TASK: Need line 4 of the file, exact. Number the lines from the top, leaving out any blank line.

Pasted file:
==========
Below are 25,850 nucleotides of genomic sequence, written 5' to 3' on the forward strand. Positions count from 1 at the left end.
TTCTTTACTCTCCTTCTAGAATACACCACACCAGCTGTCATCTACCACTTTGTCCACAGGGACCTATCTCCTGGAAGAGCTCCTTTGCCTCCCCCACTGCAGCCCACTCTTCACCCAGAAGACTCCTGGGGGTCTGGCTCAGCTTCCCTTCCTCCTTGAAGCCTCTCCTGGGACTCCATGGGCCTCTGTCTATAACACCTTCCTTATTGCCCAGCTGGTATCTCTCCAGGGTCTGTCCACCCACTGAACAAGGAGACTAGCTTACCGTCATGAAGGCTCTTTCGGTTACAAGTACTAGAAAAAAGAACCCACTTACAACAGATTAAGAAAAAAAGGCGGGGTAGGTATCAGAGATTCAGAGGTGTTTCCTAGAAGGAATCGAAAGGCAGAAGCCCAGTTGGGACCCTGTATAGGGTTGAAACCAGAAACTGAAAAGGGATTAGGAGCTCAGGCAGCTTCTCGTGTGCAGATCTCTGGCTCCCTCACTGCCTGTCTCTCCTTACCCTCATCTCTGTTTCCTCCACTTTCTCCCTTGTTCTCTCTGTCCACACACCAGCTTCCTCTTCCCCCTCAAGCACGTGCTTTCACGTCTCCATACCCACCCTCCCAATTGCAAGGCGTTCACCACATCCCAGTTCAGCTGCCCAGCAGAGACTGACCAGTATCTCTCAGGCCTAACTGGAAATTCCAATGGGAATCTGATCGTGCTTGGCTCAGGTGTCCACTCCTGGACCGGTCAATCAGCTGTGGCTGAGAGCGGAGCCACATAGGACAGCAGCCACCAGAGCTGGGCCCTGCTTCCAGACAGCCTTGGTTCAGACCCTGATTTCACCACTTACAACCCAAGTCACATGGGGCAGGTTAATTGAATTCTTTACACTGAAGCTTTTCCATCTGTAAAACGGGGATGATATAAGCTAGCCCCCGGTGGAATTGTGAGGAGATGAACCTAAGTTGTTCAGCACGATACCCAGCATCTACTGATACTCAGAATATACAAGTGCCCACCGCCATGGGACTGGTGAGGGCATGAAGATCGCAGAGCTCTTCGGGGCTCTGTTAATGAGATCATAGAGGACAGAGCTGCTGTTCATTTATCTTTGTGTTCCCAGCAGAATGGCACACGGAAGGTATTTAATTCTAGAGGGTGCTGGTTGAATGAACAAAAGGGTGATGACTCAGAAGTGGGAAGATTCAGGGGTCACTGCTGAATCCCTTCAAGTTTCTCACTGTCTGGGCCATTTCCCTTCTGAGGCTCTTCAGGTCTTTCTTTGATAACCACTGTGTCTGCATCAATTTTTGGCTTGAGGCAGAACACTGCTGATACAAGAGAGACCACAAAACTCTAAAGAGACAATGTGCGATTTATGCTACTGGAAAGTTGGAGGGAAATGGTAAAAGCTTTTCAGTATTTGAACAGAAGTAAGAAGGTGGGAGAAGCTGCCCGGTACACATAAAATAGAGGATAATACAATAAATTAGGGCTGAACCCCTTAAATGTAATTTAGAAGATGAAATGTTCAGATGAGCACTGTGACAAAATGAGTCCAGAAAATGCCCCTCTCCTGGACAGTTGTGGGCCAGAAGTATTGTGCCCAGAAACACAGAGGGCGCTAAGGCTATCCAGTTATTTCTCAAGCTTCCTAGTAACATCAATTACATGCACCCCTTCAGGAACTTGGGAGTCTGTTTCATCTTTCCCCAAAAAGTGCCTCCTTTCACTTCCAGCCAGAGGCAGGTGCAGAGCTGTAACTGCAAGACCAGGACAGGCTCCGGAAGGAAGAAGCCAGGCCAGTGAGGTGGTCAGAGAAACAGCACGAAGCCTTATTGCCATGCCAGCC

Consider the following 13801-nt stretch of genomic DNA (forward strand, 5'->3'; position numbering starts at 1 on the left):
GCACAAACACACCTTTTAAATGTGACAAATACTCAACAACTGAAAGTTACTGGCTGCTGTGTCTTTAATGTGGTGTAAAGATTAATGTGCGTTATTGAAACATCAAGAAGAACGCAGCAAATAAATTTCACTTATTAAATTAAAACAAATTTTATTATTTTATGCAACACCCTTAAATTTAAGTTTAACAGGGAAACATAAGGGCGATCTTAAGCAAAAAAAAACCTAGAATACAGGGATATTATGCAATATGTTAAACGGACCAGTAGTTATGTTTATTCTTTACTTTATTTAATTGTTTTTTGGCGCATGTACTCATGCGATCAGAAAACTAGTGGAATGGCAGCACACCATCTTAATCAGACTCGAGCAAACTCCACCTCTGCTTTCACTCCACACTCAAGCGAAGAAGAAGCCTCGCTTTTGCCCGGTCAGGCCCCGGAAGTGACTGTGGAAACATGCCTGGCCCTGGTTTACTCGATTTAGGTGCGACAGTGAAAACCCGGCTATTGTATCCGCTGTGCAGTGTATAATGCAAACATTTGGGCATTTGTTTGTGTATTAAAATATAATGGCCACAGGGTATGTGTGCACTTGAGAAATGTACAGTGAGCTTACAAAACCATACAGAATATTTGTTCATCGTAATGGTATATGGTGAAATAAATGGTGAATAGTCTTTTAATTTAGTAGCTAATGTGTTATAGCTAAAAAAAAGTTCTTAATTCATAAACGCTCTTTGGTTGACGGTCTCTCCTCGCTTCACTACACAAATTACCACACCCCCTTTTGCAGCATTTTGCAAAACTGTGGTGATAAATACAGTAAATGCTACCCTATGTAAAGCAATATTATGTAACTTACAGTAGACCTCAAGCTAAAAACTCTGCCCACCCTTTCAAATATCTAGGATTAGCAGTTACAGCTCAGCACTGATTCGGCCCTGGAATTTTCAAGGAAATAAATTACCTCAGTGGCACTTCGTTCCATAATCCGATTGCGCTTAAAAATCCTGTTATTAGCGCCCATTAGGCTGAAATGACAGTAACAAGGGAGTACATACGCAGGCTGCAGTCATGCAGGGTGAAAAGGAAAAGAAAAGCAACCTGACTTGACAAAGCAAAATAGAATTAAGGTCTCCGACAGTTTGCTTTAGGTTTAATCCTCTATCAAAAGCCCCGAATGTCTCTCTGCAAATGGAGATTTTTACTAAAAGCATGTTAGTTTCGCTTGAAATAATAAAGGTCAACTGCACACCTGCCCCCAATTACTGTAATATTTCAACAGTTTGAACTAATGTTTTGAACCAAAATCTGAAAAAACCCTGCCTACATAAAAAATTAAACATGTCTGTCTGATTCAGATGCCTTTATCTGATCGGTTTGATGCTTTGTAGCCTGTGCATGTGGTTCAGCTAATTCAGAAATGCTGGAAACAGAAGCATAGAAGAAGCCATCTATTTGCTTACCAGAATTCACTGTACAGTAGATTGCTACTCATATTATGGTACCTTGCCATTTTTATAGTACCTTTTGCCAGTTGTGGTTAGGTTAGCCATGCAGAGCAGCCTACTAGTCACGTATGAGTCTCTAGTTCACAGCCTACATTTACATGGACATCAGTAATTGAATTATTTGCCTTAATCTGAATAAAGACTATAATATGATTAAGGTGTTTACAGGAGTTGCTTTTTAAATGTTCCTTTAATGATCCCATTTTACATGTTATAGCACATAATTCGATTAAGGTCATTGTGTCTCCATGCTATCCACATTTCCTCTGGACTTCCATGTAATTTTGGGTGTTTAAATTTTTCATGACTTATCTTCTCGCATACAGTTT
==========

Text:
GCACAAACACACCTTTTAAATGTGACAAATACTCAACAACTGAAAGTTACTGGCTGCTGTGTCTTTAATGTGGTGTAAAGATTAATGTGCGTTATTGAAACATCAAGAAGAACGCAGCAAATAAATTTCACTTATTAAATTAAAACAAATTTTATTATTTTATGCAACACCCTTAAATTTAAGTTTAACAGGGAAACATAAGGGCGATCTTAAGCAAAAAAAAACCTAGAATACAGGGATATTATGCAATATGTTAAACGGACCAGTAGTTATGTTTATTCTTTACTTTATTTAATTGTTTTTTGGCGCATGTACTCATGCGATCAGAAAACTAGTGGAATGGCAGCACACCATCTTAATCAGACTCGAGCAAACTCCACCTCTGCTTTCACTCCACACTCAAGCGAAGAAGAAGCCTCGCTTTTGCCCGGTCAGGCCCCGGAAGTGACTGTGGAAACATGCCTGGCCCTGGTTTACTCGATTTAGGTGCGACAGTGAAAACCCGGCTATTGTATCCGCTGTGCAGTGTATAATGCAAACATTTGGGCATTTGTTTGTGTATTAAAATATAATGGCCACAGGGTATGTGTGCACTTGAGAAATGTACAGTGAGCTTACAAAACCATACAGAATATTTGTTCATCGTAATGGTATATGGTGAAATAAATGGTGAATAGTCTTTTAATTTAGTAGCTAATGTGTTATAGCTAAAAAAAAGTTCTTAATTCATAAACGCTCTTTGGTTGACGGTCTCTCCTCGCTTCACTACACAAATTACCACACCCCCTTTTGCAGCATTTTGCAAAACTGTGGTGATAAATACAGTAAATGCTACCCTATGTAAAGCAATATTATGTAACTTACAGTAGACCTCAAGCTAAAAACTCTGCCCACCCTTTCAAATATCTAGGATTAGCAGTTACAGCTCAGCACTGATTCGGCCCTGGAATTTTCAAGGAAATAAATTACCTCAGTGGCACTTCGTTCCATAATCCGATTGCGCTTAAAAATCCTGTTATTAGCGCCCATTAGGCTGAAATGACAGTAACAAGGGAGTACATACGCAGGCTGCAGTCATGCAGGGTGAAAAGGAAAAGAAAAGCAACCTGACTTGACAAAGCAAAATAGAATTAAGGTCTCCGACAGTTTGCTTTAGGTTTAATCCTCTATCAAAAGCCCCGAATGTCTCTCTGCAAATGGAGATTTTTACTAAAAGCATGTTAGTTTCGCTTGAAATAATAAAGGTCAACTGCACACCTGCCCCCAATTACTGTAATATTTCAACAGTTTGAACTAATGTTTTGAACCAAAATCTGAAAAAACCCTGCCTACATAAAAAATTAAACATGTCTGTCTGATTCAGATGCCTTTATCTGATCGGTTTGATGCTTTGTAGCCTGTGCATGTGGTTCAGCTAATTCAGAAATGCTGGAAACAGAAGCATAGAAGAAGCCATCTATTTGCTTACCAGAATTCACTGTACAGTAGATTGCTACTCATATTATGGTACCTTGCCATTTTTATAGTACCTTTTGCCAGTTGTGGTTAGGTTAGCCATGCAGAGCAGCCTACTAGTCACGTATGAGTCTCTAGTTCACAGCCTACATTTACATGGACATCAGTAATTGAATTATTTGCCTTAATCTGAATAAAGACTATAATATGATTAAGGTGTTTACAGGAGTTGCTTTTTAAATGTTCCTTTAATGATCCCATTTTACATGTTATAGCACATAATTCGATTAAGGTCATTGTGTCTCCATGCTATCCACATTTCCTCTGGACTTCCATGTAATTTTGGGTGTTTAAATTTTTCATGACTTATCTTCTCGCATACAGTTT